An oldie but a goodie. Psychemagik’s take on Dreams has the older ethereal electronic sound and marching kick-snare that AFTMTH was founded on. That, coupled with Stevie Nicks time-tested voice and powerful lyrics makes this a classic that can appeal to a wide audience but also remain genuine.
All female, all keyboard. Stay Golden is powerful because it’s honest and straightforward. Great for any rainy or grey winter day.
It’s that time of year. The air is crisper and cleaner, the atmosphere grows calm and somber, and New Yorkers start retreating from outdoor bruncheries to indoor cafes.
For the winter adventurer, the every-building prospect of white fields and snow pillows launches fits of excitement. Ski season.
Here’s one for the trek to your local ski mountain and the hunger for raw elements.
It’d been a while since I’d done anything on a Tuesday night, over a year since I’d seen Esther (EMK), and longer still since I’d been to Smalls Jazz Club.
But as we walked down the dusty stairs into the brick-walled bunker, a flood of memories came back to me: the Sunday I discovered Smalls, Johnny O’Neal’s “I’m Your Mailman,” the four-mile bike back to Williamsburg in the rain. I don’t know Smalls’ reputation in the Jazz world, or much about Jazz really, but I have a strong appreciation for the cool, calm, and friendly environment that relieved me during my early adjustment to the chaotic and unsympathetic New York City.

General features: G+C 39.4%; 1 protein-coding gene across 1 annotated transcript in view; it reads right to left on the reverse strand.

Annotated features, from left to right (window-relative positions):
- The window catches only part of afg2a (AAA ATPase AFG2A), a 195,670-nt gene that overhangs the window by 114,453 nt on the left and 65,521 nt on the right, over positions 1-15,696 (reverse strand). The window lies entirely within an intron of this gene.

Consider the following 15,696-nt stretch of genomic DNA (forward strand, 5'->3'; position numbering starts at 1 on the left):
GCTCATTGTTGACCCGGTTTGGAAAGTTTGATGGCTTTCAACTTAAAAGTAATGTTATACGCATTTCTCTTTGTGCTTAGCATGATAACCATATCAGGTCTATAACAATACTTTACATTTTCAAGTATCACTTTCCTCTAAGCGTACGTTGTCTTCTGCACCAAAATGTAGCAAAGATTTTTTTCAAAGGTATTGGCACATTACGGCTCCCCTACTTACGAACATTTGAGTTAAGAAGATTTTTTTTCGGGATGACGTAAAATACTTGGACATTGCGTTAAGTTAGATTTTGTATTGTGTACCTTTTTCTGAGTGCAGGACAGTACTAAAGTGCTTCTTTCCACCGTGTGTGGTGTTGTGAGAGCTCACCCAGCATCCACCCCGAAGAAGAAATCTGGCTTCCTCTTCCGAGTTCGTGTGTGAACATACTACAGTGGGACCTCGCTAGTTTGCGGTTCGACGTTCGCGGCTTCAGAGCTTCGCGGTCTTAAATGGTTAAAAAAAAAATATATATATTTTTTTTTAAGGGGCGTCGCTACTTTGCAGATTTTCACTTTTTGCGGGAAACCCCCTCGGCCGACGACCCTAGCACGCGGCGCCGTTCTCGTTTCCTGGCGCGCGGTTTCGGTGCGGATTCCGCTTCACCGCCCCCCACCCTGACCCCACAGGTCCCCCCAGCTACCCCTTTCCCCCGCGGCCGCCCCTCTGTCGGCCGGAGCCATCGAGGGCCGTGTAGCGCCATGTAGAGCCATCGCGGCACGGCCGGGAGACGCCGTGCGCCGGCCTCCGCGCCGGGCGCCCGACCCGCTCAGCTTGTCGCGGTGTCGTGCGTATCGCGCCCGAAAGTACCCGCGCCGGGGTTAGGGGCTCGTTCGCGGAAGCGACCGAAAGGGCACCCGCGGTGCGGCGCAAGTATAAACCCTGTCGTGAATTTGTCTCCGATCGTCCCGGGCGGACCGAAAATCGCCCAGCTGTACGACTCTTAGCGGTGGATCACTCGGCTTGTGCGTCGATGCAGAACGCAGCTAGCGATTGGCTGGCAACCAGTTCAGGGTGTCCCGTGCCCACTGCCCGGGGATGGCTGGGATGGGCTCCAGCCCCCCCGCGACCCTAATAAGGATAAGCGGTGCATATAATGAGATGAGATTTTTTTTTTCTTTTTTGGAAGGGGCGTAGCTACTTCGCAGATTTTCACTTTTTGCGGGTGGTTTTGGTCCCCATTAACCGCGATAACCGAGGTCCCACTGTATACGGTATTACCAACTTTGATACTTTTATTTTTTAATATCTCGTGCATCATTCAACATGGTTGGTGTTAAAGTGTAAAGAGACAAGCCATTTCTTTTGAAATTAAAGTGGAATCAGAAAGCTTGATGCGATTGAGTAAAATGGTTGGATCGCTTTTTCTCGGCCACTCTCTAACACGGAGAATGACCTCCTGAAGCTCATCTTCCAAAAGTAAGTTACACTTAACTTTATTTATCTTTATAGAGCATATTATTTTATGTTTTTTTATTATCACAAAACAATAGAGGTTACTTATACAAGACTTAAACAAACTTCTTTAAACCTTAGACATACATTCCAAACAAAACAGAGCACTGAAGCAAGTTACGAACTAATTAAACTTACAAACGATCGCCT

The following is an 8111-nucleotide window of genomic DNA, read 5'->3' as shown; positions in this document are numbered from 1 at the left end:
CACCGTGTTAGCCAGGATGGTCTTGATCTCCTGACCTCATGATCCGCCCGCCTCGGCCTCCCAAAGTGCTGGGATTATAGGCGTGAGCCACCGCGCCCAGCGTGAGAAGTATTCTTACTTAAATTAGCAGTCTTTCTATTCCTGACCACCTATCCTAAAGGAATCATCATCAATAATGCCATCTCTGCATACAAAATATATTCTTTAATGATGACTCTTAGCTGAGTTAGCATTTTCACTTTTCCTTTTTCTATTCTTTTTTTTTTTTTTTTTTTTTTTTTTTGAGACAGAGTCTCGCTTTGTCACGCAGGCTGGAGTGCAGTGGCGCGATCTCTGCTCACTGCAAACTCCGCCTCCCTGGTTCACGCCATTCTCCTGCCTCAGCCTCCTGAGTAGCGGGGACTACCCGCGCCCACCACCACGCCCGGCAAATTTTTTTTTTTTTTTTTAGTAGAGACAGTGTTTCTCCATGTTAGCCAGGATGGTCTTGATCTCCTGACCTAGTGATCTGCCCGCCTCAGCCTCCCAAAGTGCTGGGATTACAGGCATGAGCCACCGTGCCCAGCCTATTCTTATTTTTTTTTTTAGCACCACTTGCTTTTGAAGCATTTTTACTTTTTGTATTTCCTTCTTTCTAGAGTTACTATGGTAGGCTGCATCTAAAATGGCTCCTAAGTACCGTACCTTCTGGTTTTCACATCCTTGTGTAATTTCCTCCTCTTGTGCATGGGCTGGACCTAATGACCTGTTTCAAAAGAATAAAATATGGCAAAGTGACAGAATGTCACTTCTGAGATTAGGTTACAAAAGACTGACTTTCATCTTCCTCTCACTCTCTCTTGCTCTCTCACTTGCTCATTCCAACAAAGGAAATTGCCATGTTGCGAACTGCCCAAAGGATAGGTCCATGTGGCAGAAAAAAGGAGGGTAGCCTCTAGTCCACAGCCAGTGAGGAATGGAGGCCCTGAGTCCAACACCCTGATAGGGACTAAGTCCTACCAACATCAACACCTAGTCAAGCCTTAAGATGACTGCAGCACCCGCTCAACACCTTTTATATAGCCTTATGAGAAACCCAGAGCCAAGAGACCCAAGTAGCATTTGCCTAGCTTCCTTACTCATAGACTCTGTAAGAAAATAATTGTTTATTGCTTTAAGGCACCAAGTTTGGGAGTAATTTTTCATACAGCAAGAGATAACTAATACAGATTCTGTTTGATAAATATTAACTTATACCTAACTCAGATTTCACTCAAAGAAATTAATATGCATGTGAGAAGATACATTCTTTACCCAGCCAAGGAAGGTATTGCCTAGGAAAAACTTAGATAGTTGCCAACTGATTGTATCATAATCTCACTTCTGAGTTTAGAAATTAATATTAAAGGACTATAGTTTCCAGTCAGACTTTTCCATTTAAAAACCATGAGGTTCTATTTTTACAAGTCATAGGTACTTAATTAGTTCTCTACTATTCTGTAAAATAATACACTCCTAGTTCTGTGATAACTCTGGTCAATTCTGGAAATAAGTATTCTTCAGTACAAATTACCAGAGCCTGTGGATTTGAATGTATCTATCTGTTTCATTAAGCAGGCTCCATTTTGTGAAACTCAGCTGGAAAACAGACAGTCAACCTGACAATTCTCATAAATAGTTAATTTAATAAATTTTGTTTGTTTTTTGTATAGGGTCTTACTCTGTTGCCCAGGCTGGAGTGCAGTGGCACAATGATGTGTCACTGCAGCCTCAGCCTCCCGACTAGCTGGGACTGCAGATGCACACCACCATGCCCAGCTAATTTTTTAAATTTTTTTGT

Esther laughed. I was surprised to find out that Esther, who lived in Brussels, had been here before with her mother.
“Yeah. She said the Jazz was terrible!”
We both laughed. Fortunately, this night the Jazz wasn’t terrible. Half a glass of whiskey later, the sedative sounds of the improvised quartet had me entranced.
Whereas electronic music is the work of meticulous planning, Jazz is a mastery over the unexpected. The eye contact between musicians suggests a strong comradery that keeps them in sync despite the rise and fall of sounds and emotions.Their focus is intense, but the musicians convey a sense of ease. At least for me, it’s both jolting and relaxing.
By the end of our glasses, we’re near asleep. We head out.
After we said goodbye at the train station, I immediately put on my “dreams” playlist, a collection I first started when Esther was living in NYC two years ago.
Bill Evans fluttered my ears, a final toast to good whiskey, terrible jazz, and continued adventures with an old friend.
It’s the first day of fall. Not technically, but last night a crisp air flooded NYC and turned the leaves in Queens. From the Ridgewood M station platform, the flat roofs give way to the treetops in Highland Park.
Usually, I’ll throw on the headphones and avoid shifting eyes for the 48-minute commute into the city. Today, I actually see the other passengers: a boy running a toy truck along the window, a quiet woman juggling papers, coffee, and a cell phone, a brace-faced teen laughing with her friend while studying for a test.
Between the weather, the view, the unusually serene train ride, and the following song, my mind saves this memory as the mark of a new season.
Alexander, aka Alexander Michael Tahquitz Ebert (aka lead singer of Edward Sharpe and the Magnetic Zeros) has a unique background, which might explain the odd mixture of influences and distinctiveness of his music.
According to his wiki page, his father, Michael Ebert, would take him on long trips through the desert, where his mother took footage of him chanting while cradling his daughter. One of his names, Tahquitz, is an homage to his father’s favorite climbing rock. His influences include Johnny Cash, R&B and a South African elementary school teacher, Ruth.
He has all the requisites of an artist: Wikipedia even makes note of his troubled teen relationship with his father.
Of course, good music is more than a series of check boxes or a troubled childhood resume. So, just listen and see if his story resonates: